Last week’s post completed a six-part series discussing the three primary benefits to be derived from a Roth IRA conversion: (1) elimination of taxation on 100% of the growth of Roth IRA conversion assets, (2) elimination of exposure to required minimum distributions on traditional IRA funds converted to a Roth IRA, and (3) potential reduction in taxation of Social Security benefits.
Part 6, the finale of the series worked through two comprehensive scenarios – one with no Roth IRA conversion and a second with a Roth IRA conversion – to determine which one was projected to result in more total investment assets throughout the life of the scenario. As emphasized in the post, the results of the two scenarios cannot be generalized and used as the basis for determining whether a Roth IRA conversion is appropriate in a particular situation. Furthermore, a detailed analysis needs to be prepared by a retirement income planner for every potential Roth IRA conversion situation.
Having said this, there are several insights to be gained from analyzing the two scenarios that can be applied to any potential Roth IRA conversion analysis. This post will discuss the first three with next week’s post addressing three others.
Actual Results are Likely to be Different Than Projected Results
By far, the most important insight to keep in mind going into any Roth IRA conversion analysis is that actual results are likely to be different than projected results. Without listing them individually, the multitude of assumptions that must be considered and the interaction between them is the reason for this. Contributing to the complexity and uncertainty is the lengthy timeframe that needs to be considered in most situations with the associated potential for multiple changes in the realization of each assumption. In addition, the timeframe needs to include spouses’ and other potential beneficiaries’ lifetimes when applicable.
Multi-Year Income Tax Planning is Critical
When I read, or attend presentations, about Roth IRA conversions, the importance of marginal income tax rates in the year(s) of conversion(s) and the years of distribution from traditional IRA accounts is often emphasized as one of the key factors in a Roth IRA conversion analysis. When I entered the tax profession in 1980 and the top marginal federal income tax rate was 70%, did I know that by 1987, the top rate would be slashed to 38.5% and would stay within three percentage points of this rate for at least the next 25 years with today’s top rate of 35% scheduled to remain in effect through 2012? While a strong argument can be made that a tax increase is inevitable given our huge federal budget deficit, no one knows for certain when this will occur or what future tax rates will be.
It’s not just about tax rates. Comprehensive multi-year income tax planning on both the “front-end” and “back-end” is critical to the success of any Roth IRA conversion analysis. Keeping in mind that a Roth IRA conversion generally shouldn’t be a one-year event, “front-end” planning should include preparation of multi-year income tax projections to determine how much of one’s contributory IRA should be converted and in which years. On the “back-end,” multi-year ongoing projections need to analyze the impact of projected required and discretionary distributions from contributory and Roth IRA accounts as well as nonqualified investment accounts in meeting one’s projected financial needs. Each “back-end” projection should include an analysis of taxable Social Security benefits. Finally, both “front-end” and “back-end” income tax projections need to consider all projected sources of income, losses, and deductions in each year.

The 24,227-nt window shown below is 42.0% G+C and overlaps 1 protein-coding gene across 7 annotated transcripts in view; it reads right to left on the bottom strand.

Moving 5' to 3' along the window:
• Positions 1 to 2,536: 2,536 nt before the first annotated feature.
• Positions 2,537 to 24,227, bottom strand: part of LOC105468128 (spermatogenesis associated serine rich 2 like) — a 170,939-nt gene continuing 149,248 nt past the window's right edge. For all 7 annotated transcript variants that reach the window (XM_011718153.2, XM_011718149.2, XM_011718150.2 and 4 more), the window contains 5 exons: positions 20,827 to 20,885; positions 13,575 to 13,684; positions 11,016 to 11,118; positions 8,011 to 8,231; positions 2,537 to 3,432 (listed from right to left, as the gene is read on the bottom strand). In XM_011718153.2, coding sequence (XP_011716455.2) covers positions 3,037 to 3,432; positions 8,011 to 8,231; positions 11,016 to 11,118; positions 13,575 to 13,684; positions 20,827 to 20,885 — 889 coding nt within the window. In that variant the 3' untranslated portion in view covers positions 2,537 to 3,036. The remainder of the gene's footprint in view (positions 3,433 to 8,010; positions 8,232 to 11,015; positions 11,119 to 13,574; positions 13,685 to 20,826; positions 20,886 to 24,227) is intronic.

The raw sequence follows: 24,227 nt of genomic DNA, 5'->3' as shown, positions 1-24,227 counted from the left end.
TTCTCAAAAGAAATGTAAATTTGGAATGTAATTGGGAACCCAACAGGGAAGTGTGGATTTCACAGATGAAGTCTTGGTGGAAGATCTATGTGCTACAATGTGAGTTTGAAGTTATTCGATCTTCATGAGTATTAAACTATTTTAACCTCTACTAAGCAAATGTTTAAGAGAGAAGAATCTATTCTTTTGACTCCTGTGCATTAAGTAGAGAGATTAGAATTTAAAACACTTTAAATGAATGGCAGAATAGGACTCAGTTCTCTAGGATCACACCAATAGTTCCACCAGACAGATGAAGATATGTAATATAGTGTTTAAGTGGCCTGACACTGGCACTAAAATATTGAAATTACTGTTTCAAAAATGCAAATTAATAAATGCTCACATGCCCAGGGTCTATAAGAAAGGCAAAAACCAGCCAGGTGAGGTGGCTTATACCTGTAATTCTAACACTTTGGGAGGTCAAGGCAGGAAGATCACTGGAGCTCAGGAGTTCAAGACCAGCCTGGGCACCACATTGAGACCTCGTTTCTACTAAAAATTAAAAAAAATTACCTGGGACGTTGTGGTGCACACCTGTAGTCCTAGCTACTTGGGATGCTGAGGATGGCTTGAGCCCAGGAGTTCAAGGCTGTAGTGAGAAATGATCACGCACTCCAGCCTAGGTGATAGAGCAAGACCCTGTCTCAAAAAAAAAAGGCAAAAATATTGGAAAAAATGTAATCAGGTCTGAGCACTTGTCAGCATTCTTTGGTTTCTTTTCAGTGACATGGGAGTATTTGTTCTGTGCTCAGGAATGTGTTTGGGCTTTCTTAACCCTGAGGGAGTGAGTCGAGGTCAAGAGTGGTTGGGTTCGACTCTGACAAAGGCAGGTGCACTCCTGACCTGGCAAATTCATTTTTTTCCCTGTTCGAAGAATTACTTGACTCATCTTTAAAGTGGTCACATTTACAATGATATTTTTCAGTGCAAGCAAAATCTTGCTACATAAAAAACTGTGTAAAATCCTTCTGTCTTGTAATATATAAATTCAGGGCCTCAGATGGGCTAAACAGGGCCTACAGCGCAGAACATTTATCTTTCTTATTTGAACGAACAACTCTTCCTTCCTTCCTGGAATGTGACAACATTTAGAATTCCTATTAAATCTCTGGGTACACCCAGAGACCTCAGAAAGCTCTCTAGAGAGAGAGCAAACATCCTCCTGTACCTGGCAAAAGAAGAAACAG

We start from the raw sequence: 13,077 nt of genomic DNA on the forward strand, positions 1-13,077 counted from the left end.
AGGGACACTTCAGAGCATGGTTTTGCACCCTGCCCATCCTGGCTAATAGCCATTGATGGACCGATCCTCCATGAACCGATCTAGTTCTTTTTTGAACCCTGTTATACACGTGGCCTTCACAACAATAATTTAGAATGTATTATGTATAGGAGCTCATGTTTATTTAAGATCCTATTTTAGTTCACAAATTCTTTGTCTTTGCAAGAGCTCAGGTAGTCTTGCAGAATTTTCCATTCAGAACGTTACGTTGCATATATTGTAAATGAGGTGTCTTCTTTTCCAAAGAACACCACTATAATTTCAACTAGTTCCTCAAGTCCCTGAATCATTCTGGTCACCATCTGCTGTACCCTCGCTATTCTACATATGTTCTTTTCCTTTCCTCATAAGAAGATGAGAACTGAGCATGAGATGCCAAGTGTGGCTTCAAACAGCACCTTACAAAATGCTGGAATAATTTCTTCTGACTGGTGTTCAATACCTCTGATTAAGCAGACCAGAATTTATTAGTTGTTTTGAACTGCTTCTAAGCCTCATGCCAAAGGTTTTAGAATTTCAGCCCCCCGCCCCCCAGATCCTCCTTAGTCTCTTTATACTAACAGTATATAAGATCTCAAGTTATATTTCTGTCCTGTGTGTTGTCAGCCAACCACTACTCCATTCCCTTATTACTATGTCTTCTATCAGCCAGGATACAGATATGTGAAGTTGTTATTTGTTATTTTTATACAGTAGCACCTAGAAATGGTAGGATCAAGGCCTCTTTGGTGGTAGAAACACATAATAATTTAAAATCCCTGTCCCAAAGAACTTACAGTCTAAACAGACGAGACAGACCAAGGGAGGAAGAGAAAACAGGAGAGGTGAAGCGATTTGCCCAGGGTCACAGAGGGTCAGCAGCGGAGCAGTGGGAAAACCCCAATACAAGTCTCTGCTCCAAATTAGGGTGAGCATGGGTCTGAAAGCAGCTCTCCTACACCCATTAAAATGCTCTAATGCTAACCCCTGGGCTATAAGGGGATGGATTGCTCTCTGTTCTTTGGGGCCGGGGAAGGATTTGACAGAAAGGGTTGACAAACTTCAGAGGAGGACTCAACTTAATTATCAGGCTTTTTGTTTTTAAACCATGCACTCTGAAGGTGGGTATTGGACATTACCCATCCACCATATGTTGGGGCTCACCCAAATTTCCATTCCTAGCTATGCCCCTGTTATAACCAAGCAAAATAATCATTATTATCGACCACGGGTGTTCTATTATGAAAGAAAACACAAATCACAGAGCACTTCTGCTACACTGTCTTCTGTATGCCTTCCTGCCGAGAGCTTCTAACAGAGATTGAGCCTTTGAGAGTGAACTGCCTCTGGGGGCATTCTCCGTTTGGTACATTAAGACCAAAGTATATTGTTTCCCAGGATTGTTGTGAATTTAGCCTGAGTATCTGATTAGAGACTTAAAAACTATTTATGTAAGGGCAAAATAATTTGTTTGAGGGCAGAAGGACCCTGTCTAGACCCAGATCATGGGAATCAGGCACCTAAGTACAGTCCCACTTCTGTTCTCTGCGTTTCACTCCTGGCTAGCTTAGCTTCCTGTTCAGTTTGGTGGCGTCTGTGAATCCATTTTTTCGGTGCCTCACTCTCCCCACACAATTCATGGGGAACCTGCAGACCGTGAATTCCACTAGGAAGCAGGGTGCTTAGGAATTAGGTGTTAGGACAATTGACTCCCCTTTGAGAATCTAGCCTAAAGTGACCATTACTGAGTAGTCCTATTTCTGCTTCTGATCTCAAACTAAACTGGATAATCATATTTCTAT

Growth of Roth IRA Conversion Assets is Dependent on Roth IRA Conversion Timing
The number one benefit to be derived from a Roth IRA conversion, i.e., elimination of taxation on 100% of the growth of Roth IRA conversion assets, is dependent upon the timing of a Roth IRA conversion relative to stock market valuation assuming that a sizeable portion of one’s Roth IRA conversion portfolio is equity-based. In order to realize this benefit, by definition, there needs to be an increase in the value of one’s Roth IRA from the date(s) of conversion(s) to the future comparison date.
With the Dow Jones Industrial Average increasing by approximately 1,000 points, or 8%, in the past month to finish at 12,811 on Friday combined with a 100% increase, or doubling, from its close of 6,440 on March 9, 1999 a little over two years ago, the determination of the timing of a Roth IRA conversion is more difficult than it was last year at this time. Recharacterization, (see the April 19, 2010 post, Recharacterization – Your Roth IRA Conversion Insurance Policy) is a strategy that’s available for retroactively undoing a Roth IRA conversion that was done prior to a market decline if it’s implemented during a specified limited time period following a conversion.